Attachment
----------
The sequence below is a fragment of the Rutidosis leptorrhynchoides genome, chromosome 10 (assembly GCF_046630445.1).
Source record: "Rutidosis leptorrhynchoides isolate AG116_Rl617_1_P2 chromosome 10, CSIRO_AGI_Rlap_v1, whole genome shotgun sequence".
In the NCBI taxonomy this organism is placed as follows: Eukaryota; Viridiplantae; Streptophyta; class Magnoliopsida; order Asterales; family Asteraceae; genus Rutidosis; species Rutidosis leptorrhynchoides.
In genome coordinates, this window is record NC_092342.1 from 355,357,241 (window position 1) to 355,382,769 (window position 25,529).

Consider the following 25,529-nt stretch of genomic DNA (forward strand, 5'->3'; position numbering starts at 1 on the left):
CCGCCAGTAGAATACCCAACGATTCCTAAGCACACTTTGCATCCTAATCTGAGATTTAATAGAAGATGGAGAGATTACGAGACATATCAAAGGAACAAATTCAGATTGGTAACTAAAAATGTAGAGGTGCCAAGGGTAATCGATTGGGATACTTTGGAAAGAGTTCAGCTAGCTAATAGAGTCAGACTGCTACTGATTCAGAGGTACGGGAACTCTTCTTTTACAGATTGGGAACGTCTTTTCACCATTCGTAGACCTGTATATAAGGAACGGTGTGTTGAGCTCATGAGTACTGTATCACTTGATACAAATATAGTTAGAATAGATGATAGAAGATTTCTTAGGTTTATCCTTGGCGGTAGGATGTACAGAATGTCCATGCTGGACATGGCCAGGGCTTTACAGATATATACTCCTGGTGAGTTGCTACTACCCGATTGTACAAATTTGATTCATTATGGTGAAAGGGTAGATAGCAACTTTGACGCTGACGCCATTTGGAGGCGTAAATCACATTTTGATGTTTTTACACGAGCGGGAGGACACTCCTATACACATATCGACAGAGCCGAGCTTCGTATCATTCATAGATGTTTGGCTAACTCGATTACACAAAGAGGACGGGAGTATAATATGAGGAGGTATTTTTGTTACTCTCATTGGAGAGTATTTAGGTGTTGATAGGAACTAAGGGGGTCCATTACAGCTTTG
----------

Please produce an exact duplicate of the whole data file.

The sequence below is a fragment of the Rutidosis leptorrhynchoides genome, chromosome 10 (assembly GCF_046630445.1).
Source record: "Rutidosis leptorrhynchoides isolate AG116_Rl617_1_P2 chromosome 10, CSIRO_AGI_Rlap_v1, whole genome shotgun sequence".
In the NCBI taxonomy this organism is placed as follows: Eukaryota; Viridiplantae; Streptophyta; class Magnoliopsida; order Asterales; family Asteraceae; genus Rutidosis; species Rutidosis leptorrhynchoides.
In genome coordinates, this window is record NC_092342.1 from 355,357,241 (window position 1) to 355,382,769 (window position 25,529).

Consider the following 25,529-nt stretch of genomic DNA (forward strand, 5'->3'; position numbering starts at 1 on the left):
CCGCCAGTAGAATACCCAACGATTCCTAAGCACACTTTGCATCCTAATCTGAGATTTAATAGAAGATGGAGAGATTACGAGACATATCAAAGGAACAAATTCAGATTGGTAACTAAAAATGTAGAGGTGCCAAGGGTAATCGATTGGGATACTTTGGAAAGAGTTCAGCTAGCTAATAGAGTCAGACTGCTACTGATTCAGAGGTACGGGAACTCTTCTTTTACAGATTGGGAACGTCTTTTCACCATTCGTAGACCTGTATATAAGGAACGGTGTGTTGAGCTCATGAGTACTGTATCACTTGATACAAATATAGTTAGAATAGATGATAGAAGATTTCTTAGGTTTATCCTTGGCGGTAGGATGTACAGAATGTCCATGCTGGACATGGCCAGGGCTTTACAGATATATACTCCTGGTGAGTTGCTACTACCCGATTGTACAAATTTGATTCATTATGGTGAAAGGGTAGATAGCAACTTTGACGCTGACGCCATTTGGAGGCGTAAATCACATTTTGATGTTTTTACACGAGCGGGAGGACACTCCTATACACATATCGACAGAGCCGAGCTTCGTATCATTCATAGATGTTTGGCTAACTCGATTACACAAAGAGGACGGGAGTATAATATGAGGAGGTATTTTTGTTACTCTCATTGGAGAGTATTTAGGTGTTGATAGGAACTAAGGGGGTCCATTACAGCTTTG